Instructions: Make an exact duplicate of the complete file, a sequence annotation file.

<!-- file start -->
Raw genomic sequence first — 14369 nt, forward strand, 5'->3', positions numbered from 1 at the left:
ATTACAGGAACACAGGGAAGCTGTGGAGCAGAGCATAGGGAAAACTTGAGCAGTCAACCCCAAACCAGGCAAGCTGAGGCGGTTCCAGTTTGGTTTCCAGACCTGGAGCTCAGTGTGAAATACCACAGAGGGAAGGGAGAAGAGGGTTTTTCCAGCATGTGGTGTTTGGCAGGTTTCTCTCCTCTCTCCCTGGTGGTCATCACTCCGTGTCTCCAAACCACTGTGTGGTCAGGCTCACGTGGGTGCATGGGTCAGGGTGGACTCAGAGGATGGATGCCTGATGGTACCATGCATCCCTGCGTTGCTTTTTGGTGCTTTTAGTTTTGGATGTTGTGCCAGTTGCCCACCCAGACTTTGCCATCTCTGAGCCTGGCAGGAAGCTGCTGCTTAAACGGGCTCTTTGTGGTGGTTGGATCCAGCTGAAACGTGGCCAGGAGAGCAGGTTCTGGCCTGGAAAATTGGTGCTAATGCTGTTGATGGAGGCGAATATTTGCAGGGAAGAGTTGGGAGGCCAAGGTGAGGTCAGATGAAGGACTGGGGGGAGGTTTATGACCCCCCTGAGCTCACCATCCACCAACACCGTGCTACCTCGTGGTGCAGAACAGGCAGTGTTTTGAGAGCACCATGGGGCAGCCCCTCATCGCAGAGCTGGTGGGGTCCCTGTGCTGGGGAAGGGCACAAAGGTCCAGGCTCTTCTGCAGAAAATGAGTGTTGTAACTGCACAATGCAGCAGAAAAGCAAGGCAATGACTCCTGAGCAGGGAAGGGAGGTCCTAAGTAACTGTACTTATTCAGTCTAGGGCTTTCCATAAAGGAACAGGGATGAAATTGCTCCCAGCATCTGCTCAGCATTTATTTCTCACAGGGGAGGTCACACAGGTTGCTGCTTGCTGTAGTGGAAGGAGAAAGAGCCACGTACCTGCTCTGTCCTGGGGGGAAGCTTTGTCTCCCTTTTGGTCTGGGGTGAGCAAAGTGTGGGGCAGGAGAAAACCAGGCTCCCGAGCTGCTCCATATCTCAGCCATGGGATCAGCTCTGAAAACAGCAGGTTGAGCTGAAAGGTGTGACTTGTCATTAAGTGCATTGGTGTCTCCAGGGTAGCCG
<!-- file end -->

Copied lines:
Raw genomic sequence first — 14369 nt, forward strand, 5'->3', positions numbered from 1 at the left:
ATTACAGGAACACAGGGAAGCTGTGGAGCAGAGCATAGGGAAAACTTGAGCAGTCAACCCCAAACCAGGCAAGCTGAGGCGGTTCCAGTTTGGTTTCCAGACCTGGAGCTCAGTGTGAAATACCACAGAGGGAAGGGAGAAGAGGGTTTTTCCAGCATGTGGTGTTTGGCAGGTTTCTCTCCTCTCTCCCTGGTGGTCATCACTCCGTGTCTCCAAACCACTGTGTGGTCAGGCTCACGTGGGTGCATGGGTCAGGGTGGACTCAGAGGATGGATGCCTGATGGTACCATGCATCCCTGCGTTGCTTTTTGGTGCTTTTAGTTTTGGATGTTGTGCCAGTTGCCCACCCAGACTTTGCCATCTCTGAGCCTGGCAGGAAGCTGCTGCTTAAACGGGCTCTTTGTGGTGGTTGGATCCAGCTGAAACGTGGCCAGGAGAGCAGGTTCTGGCCTGGAAAATTGGTGCTAATGCTGTTGATGGAGGCGAATATTTGCAGGGAAGAGTTGGGAGGCCAAGGTGAGGTCAGATGAAGGACTGGGGGGAGGTTTATGACCCCCCTGAGCTCACCATCCACCAACACCGTGCTACCTCGTGGTGCAGAACAGGCAGTGTTTTGAGAGCACCATGGGGCAGCCCCTCATCGCAGAGCTGGTGGGGTCCCTGTGCTGGGGAAGGGCACAAAGGTCCAGGCTCTTCTGCAGAAAATGAGTGTTGTAACTGCACAATGCAGCAGAAAAGCAAGGCAATGACTCCTGAGCAGGGAAGGGAGGTCCTAAGTAACTGTACTTATTCAGTCTAGGGCTTTCCATAAAGGAACAGGGATGAAATTGCTCCCAGCATCTGCTCAGCATTTATTTCTCACAGGGGAGGTCACACAGGTTGCTGCTTGCTGTAGTGGAAGGAGAAAGAGCCACGTACCTGCTCTGTCCTGGGGGGAAGCTTTGTCTCCCTTTTGGTCTGGGGTGAGCAAAGTGTGGGGCAGGAGAAAACCAGGCTCCCGAGCTGCTCCATATCTCAGCCATGGGATCAGCTCTGAAAACAGCAGGTTGAGCTGAAAGGTGTGACTTGTCATTAAGTGCATTGGTGTCTCCAGGGTAGCCG